I had almost no customers for the Big Garden Birdwatch this year, but they're coming now. Breeding season starts and the blackbirds and robins are right there waiting for me to open the shed and get them their breakfast.

I've had some issues with feeder mixes. Get the mix with dried mealworms and the starlings throw everything else on the floor to get at those, and if you get the mix without it's the finches going through it looking for sunflower hearts.

I did a comparison a while ago on supermarket or local shop treat blocks and a specialist bird food company's treat blocks. I cut one of each into four quarters and put them in the feeder chessboard style. As a quarter was eaten, I replaced it with another of the same type. They ate 5 whole slabs of the specialist's (pricier, paler, squishier) block before they got rid of either of the quarter-slabs of the cheap type.

I use livefood.co.uk for the meal worms (2kg for £22 at a time) and get the other stuff from the RSPB. They do 12 insect or raisin or mealworm cakes for $24.40 or a variety pack of 12 for £19.49 ... which is a bit odd, really. The descriptions are the same on the site but I'm not sure the products are the same. I really ought to repeat that experiment with them.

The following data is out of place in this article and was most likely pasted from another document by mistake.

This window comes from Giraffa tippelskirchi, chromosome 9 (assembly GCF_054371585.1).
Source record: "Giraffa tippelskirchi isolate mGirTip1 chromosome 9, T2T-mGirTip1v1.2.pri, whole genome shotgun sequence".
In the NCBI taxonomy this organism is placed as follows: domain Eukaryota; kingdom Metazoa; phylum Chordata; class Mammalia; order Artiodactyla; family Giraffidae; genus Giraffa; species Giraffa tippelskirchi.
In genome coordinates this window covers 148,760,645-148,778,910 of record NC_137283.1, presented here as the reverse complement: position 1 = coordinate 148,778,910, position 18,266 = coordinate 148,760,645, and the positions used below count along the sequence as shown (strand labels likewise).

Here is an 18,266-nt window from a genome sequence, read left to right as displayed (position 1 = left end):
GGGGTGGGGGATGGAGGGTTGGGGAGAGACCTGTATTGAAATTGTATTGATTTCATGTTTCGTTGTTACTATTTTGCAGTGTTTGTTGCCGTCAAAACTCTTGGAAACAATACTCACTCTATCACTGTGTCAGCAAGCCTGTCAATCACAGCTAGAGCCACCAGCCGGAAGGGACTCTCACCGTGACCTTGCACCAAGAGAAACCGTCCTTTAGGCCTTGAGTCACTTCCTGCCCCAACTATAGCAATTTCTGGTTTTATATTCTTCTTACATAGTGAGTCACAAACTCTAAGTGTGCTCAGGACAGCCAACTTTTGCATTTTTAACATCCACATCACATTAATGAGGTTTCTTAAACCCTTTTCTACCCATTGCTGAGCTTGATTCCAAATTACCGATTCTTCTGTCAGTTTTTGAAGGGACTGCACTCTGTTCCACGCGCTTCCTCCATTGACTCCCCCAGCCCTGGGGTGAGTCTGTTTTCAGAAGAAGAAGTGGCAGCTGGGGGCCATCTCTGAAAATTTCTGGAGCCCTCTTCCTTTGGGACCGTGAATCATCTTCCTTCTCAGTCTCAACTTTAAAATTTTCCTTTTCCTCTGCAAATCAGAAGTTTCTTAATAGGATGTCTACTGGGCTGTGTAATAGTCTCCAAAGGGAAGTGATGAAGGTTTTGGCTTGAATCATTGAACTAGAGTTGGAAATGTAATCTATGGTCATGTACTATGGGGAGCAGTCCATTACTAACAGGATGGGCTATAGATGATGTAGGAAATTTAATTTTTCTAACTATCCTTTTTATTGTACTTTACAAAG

Discussions started by Charlie November

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Rose cuttings: timing

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Not a lily. Not an apple tree. 
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Ooops!

Planning? Measuring? Me? 
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Leaving tulips in the ground

Can they be left in if the drainage is good? 
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Last Post: 13/05/2013 at 08:09
7 threads returned